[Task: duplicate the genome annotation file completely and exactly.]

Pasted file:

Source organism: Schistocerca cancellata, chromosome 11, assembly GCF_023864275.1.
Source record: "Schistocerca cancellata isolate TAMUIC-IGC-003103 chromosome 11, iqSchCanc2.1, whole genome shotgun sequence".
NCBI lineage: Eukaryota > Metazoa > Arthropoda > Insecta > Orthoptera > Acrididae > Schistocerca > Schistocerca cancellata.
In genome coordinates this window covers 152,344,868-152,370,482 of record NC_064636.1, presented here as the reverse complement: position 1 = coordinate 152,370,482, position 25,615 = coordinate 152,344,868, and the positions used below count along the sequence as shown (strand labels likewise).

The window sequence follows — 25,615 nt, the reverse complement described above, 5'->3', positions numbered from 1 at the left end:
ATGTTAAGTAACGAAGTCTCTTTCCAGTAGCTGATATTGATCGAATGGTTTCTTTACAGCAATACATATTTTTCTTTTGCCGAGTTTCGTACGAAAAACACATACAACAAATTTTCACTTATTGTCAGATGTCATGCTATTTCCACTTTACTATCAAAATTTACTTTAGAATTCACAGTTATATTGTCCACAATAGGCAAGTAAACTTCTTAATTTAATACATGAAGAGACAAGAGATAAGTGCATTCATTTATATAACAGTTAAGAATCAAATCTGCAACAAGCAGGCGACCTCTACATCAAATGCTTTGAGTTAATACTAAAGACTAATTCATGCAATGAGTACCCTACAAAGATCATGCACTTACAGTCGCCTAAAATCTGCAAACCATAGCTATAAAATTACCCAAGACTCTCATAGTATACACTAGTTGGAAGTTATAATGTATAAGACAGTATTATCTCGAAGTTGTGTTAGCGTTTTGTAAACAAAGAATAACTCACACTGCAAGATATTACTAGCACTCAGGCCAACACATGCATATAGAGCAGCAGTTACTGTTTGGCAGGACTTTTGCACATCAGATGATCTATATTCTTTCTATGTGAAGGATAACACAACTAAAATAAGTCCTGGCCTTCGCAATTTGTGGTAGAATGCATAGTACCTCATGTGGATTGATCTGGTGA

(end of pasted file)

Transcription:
Source organism: Schistocerca cancellata, chromosome 11, assembly GCF_023864275.1.
Source record: "Schistocerca cancellata isolate TAMUIC-IGC-003103 chromosome 11, iqSchCanc2.1, whole genome shotgun sequence".
NCBI lineage: Eukaryota > Metazoa > Arthropoda > Insecta > Orthoptera > Acrididae > Schistocerca > Schistocerca cancellata.
In genome coordinates this window covers 152,344,868-152,370,482 of record NC_064636.1, presented here as the reverse complement: position 1 = coordinate 152,370,482, position 25,615 = coordinate 152,344,868, and the positions used below count along the sequence as shown (strand labels likewise).

The window sequence follows — 25,615 nt, the reverse complement described above, 5'->3', positions numbered from 1 at the left end:
ATGTTAAGTAACGAAGTCTCTTTCCAGTAGCTGATATTGATCGAATGGTTTCTTTACAGCAATACATATTTTTCTTTTGCCGAGTTTCGTACGAAAAACACATACAACAAATTTTCACTTATTGTCAGATGTCATGCTATTTCCACTTTACTATCAAAATTTACTTTAGAATTCACAGTTATATTGTCCACAATAGGCAAGTAAACTTCTTAATTTAATACATGAAGAGACAAGAGATAAGTGCATTCATTTATATAACAGTTAAGAATCAAATCTGCAACAAGCAGGCGACCTCTACATCAAATGCTTTGAGTTAATACTAAAGACTAATTCATGCAATGAGTACCCTACAAAGATCATGCACTTACAGTCGCCTAAAATCTGCAAACCATAGCTATAAAATTACCCAAGACTCTCATAGTATACACTAGTTGGAAGTTATAATGTATAAGACAGTATTATCTCGAAGTTGTGTTAGCGTTTTGTAAACAAAGAATAACTCACACTGCAAGATATTACTAGCACTCAGGCCAACACATGCATATAGAGCAGCAGTTACTGTTTGGCAGGACTTTTGCACATCAGATGATCTATATTCTTTCTATGTGAAGGATAACACAACTAAAATAAGTCCTGGCCTTCGCAATTTGTGGTAGAATGCATAGTACCTCATGTGGATTGATCTGGTGA